Prison Library Project

Prison Library Project

Mission

The Prison Library Project’s mission is to provide free reading materials to inmates nationwide. We prioritize educational and self-help literature as well as recognize the value of literacy development through active engagement with books in general.

Our goal is to promote literacy, personal responsibility, reflection, and growth.

History

Located in the Claremont Forum’s Bookshop & Gallery in Claremont’s historic Citrus Packing House, The Prison Library Project was been a Claremont institution since 1986 and is now a major service project of the Claremont Forum.

The Prison Library Project has grown into a sizable volunteer organization with a distinct vision and identity. The purpose of the Project is to supply books, free of charge, to any inmate who requests them. We try to provide an ongoing invitation to prisoners to embrace responsibility, growth, and a deeper appreciation for the world of books, ideas, and education.

Volunteer Based

The Prison Library Project is a volunteer community service project. The program is led and sustained by volunteers and donors who believe in sharing books to prisoners and bringing compassion and education to the men and women who reach out to us. 

Mission

The Prison Library Project’s mission is to provide free reading materials to inmates nationwide. We prioritize educational and self-help literature as well as recognize the value of literacy development through active engagement with books in general.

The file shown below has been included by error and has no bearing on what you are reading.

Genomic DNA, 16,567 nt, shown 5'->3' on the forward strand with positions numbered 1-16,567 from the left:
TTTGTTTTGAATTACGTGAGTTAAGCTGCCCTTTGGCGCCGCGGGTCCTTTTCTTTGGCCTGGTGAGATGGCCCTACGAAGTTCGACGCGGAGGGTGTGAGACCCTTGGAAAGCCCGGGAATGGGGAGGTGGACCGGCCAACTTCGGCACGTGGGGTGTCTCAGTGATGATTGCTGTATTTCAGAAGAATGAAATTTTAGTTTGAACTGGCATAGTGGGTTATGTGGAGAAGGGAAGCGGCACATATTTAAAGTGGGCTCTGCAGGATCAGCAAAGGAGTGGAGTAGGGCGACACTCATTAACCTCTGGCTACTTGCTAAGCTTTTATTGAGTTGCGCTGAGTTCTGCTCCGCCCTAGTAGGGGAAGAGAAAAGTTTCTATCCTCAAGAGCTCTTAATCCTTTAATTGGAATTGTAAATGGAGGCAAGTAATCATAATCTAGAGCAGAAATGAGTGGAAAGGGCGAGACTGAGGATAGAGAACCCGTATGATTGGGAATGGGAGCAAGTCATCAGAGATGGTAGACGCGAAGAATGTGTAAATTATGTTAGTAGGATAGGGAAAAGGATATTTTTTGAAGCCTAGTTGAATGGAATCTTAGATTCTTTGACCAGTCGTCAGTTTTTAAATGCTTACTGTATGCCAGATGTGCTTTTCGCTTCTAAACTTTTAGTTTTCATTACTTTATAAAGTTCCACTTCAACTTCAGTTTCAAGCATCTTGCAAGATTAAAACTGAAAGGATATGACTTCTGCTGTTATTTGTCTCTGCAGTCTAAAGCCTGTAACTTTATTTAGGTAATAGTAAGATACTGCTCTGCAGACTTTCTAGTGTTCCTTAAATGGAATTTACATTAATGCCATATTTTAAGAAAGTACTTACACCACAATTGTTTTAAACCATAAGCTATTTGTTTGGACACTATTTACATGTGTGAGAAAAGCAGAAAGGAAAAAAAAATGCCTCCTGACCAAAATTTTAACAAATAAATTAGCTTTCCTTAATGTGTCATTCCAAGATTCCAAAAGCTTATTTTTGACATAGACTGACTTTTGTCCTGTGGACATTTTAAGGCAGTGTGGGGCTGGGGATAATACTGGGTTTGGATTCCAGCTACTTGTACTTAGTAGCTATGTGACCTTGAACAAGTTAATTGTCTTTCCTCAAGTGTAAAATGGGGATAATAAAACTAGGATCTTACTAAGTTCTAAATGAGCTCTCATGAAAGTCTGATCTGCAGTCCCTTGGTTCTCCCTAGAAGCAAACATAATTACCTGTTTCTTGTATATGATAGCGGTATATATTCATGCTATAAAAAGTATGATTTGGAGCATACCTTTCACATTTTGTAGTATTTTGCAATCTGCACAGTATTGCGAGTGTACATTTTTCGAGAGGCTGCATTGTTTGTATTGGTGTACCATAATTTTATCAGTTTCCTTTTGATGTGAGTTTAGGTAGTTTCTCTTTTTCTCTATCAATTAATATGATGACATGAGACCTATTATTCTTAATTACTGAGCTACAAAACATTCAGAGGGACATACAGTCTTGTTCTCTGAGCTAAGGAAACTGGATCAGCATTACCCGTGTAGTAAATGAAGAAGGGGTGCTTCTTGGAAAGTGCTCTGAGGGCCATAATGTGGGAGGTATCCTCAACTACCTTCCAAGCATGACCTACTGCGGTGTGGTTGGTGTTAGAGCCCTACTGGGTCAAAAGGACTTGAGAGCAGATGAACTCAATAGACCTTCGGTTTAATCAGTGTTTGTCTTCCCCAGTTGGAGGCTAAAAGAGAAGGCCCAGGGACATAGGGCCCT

Our goal is to promote literacy, personal responsibility, reflection, and growth.

History

Located in the Claremont Forum’s Bookshop & Gallery in Claremont’s historic Citrus Packing House, The Prison Library Project was been a Claremont institution since 1986 and is now a major service project of the Claremont Forum.

The Prison Library Project has grown into a sizable volunteer organization with a distinct vision and identity. The purpose of the Project is to supply books, free of charge, to any inmate who requests them. We try to provide an ongoing invitation to prisoners to embrace responsibility, growth, and a deeper appreciation for the world of books, ideas, and education.

Volunteer Based

The Prison Library Project is a volunteer community service project. The program is led and sustained by volunteers and donors who believe in sharing books to prisoners and bringing compassion and education to the men and women who reach out to us. 

What We Do

The PLP receives more than 300 letters a week from inmates in 600 state and federal prisons and detention centers throughout the United States.

We mail over 15,000 packages of books each year to individual inmates. We also send boxes of books to prison librarians, educators, and chaplains. Our weekly postage bill is about $600. We raised and spent over $32,000 in postage in 2018.

 

Perspective

We affirm and respect the basic human rights of every person whether or not they are incarcerated and believe that intellectual freedom is in the public interest. We support an informed citizen base and assert that all people have a right to access information.

Prison book program unity statement

What We Do

The PLP receives more than 300 letters a week from inmates in 600 state and federal prisons and detention centers throughout the United States.
We mail over 15,000 packages of books each year to individual inmates. We also send boxes of books to prison librarians, educators, and chaplains. Our weekly postage bill is about $600. We raised and spent over $32,000 in postage in 2018.

Perspective